Best 'instant on' CFL bulbs?

Getting a bit tired of CFL bulbs that take up to a minute to warm up too 100% brightness, so can anyone recommend any 'instant on' 60 Watt (13 Watt CFL?) equivalent bulbs please?
Thanks
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On Mon, 03 May 2010 15:35:09 GMT, snipped-for-privacy@hotmail.com (jamma-plusser) wrote:

There aren't any, sorry.
They are better than they were in the dear old days but the best of the current (No pun intended) crop are still about 30% - 50% down at 1 minute, and another 30% down after 12 month's service.(All except "Dynamo" Hansen's, they positively coruscate within seconds of being energised).
IMV Feit lamps from Costco (& others) are the3 best of a bad bunch
Derek
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On Mon, 03 May 2010 17:44:34 +0100, Derek Geldard
Oh dear, that bad huh?
So we've had these poor quality CFL bulbs foisted upon us and, to make matters worse, can no longer buy the old 60w non-CFL bulbs.
What a shambles.
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Oh yes you can!

Troo.
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Trouble is, the run-up time is necessary for the high efficiency. For fittings I make myself, the 2D compact fluorescents are about the best in this respect, but that's also because they are slightly less efficient.

Agreed. They are the only CFLs I've seen which actually have the correct filament equivalency printed on them (with 23W = 100W). They also seem to last very well, including in enclosed (hot) fittings. The 23W CFL lamps are bigger than 100W lamps, but are probably the shortest 23W CFL you'll find, and fit in more existing fittings than any other make I've found.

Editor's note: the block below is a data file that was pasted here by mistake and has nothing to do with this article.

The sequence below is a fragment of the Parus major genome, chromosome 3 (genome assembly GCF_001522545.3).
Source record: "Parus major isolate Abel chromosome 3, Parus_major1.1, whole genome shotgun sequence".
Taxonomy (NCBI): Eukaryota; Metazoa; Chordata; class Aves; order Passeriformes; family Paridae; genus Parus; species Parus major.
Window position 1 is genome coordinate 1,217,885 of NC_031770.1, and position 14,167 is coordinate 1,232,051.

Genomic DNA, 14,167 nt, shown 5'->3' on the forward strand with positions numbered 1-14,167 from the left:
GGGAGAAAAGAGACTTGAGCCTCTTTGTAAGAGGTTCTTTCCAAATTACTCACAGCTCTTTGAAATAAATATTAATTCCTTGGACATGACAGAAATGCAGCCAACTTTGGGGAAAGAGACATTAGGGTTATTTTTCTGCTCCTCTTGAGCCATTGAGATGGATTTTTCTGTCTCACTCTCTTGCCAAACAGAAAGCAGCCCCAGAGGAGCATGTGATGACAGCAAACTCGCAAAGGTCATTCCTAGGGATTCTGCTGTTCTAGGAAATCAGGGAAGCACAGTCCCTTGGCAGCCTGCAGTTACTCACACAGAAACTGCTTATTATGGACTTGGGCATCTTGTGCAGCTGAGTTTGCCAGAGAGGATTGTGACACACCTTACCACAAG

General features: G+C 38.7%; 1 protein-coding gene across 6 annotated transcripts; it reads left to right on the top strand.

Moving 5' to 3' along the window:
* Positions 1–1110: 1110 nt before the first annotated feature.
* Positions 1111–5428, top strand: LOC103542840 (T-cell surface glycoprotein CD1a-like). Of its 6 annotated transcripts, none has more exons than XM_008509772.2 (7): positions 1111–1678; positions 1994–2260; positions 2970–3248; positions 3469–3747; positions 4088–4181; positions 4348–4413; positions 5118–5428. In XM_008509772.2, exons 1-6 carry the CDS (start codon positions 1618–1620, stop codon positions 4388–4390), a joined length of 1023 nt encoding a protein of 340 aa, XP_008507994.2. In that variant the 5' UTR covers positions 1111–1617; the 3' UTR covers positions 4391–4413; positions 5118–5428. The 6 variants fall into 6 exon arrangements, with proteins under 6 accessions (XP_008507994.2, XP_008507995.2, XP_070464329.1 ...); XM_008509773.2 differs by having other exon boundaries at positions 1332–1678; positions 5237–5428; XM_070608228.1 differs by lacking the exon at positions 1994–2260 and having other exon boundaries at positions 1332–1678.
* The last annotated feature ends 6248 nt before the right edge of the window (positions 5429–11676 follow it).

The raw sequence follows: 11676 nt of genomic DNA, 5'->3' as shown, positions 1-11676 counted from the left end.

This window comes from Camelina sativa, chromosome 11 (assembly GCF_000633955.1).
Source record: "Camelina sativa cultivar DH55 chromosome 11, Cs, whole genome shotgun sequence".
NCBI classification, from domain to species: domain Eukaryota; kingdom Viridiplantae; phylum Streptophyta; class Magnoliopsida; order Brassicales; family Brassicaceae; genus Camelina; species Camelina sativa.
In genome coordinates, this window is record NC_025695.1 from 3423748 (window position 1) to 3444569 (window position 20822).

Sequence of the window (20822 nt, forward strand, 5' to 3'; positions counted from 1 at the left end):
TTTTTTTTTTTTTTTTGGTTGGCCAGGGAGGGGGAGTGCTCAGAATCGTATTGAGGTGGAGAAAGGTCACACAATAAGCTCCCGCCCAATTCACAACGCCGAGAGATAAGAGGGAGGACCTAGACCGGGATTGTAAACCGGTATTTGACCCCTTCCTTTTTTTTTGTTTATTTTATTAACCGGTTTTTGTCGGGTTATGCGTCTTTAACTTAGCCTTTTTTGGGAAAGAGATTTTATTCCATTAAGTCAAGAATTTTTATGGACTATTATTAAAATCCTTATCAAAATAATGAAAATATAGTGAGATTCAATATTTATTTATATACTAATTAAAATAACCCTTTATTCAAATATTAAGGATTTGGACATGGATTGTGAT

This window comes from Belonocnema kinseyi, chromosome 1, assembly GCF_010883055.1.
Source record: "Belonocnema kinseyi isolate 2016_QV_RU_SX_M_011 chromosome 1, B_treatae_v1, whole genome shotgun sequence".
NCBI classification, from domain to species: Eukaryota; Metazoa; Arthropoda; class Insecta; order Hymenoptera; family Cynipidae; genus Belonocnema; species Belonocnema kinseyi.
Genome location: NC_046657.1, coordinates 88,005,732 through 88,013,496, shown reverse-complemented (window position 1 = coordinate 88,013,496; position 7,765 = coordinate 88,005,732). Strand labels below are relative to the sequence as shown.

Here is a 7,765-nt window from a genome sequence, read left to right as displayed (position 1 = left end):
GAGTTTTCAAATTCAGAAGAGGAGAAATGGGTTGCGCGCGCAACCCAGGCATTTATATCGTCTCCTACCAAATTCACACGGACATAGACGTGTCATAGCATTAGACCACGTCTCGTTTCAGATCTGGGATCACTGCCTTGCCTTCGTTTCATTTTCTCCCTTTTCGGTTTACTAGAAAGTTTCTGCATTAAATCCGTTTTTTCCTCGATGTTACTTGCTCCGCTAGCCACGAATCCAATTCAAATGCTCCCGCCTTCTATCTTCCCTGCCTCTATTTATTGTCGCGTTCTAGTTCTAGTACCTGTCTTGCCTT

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Andrew Gabriel
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On Mon, 3 May 2010 20:16:22 +0000 (UTC), snipped-for-privacy@cucumber.demon.co.uk (Andrew Gabriel) wrote:

Hmmm, don't seem to have a Costco near me - who else sells these 'Feit' bulbs?
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On May 3, 4:35pm, snipped-for-privacy@hotmail.com (jamma-plusser) wrote:

best go up to at least 15w for a 60w equivalent.
NT
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wrote:

Noted, ta for the tip.
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(jamma-plusser) wrote:

Also, go for the 'warm' colour temperature: the high colour temp ones make a room look cold and dark however bright they are when you look right at them. And our ones (the only kind we could get to fit in the narrow screw size at the time) rapidly became so dim as to be pretty well unusable.
S
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On Mon, 03 May 2010 15:35:09 GMT someone who may be snipped-for-privacy@hotmail.com (jamma-plusser) wrote this:-

If you want "instant" starting then you need to buy LEDs.
I have been using compact fluorescent lamps for many decades. Some of the older ones were noticeably slow to start, especially the old glass bulb ones, as are some newer ones. These take time to warm up. However, despite long and loud assertions from some that it is impossible, I use Philips and General Electric compact fluorescent lamps in places like stairs and toilets where rapid light is necessary. These lamps are not noticeably slow to start. As the lamps last a long time it is not possible for me to say anything about the lamps now on sale, the ones on the stairs and in the toilet are at least a decade old.